Everyone knows that there are numerous reasons to launch a citizen dialogue: it improves the municipal quality of life, it has the ability to source new ideas for improving legislation or regulations, it helps create sympathy and regain trust and support, but it also has another unique benefit to the organizations that decide to engage the voices of their citizenry: it is a chance to educate the public.
In 2012, the City of Huntsville launched a citizen engagement campaign that solicited public feedback on subjects such as park revitalization and improvements to the historic district. And when it later launched an 18-month comprehensive master urban planning initiative that would shape the future of Huntsville for decades to come, they knew that they had to involve the public yet again. But this time their outreach plan was comprehensive: surveys, online citizen engagement community, and what they called citizen academies.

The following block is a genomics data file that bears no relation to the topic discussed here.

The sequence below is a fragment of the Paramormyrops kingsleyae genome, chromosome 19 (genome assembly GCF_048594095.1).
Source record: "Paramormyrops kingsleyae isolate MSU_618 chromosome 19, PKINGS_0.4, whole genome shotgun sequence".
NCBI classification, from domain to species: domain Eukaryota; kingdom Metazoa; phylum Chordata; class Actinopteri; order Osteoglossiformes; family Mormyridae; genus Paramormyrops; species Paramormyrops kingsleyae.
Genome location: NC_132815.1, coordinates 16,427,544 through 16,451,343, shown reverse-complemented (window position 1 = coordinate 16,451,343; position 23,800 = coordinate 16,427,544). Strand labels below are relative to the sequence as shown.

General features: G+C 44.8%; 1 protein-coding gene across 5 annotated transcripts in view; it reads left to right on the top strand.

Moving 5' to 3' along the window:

Citizen Academies are offline planning meetings that addressed specific aspects of city planning. The events were free and open to the public and the first one had more than 400 attendees. The series was an ongoing occurrence that included expert speakers who could educate citizens, architects, and employees or anyone else who wanted to support the larger mission.
Some of the subjects were to help citizens understand what was and wasn’t possible within the parameters of the law, city ordinances, and otherwise, so that when suggestions were made in their online communities, the ideators could help to problem solve with all the information.
The other unintended benefit, however, is that when they saw certain suggestions resurface in their citizen engagement community time and again, they realized that these were subjects that they could also treat in citizen academy events. It became an opportunity to educate not just on their own agenda, but on the agenda set by the citizens.
To read the full City of Huntsville story, download the case study here.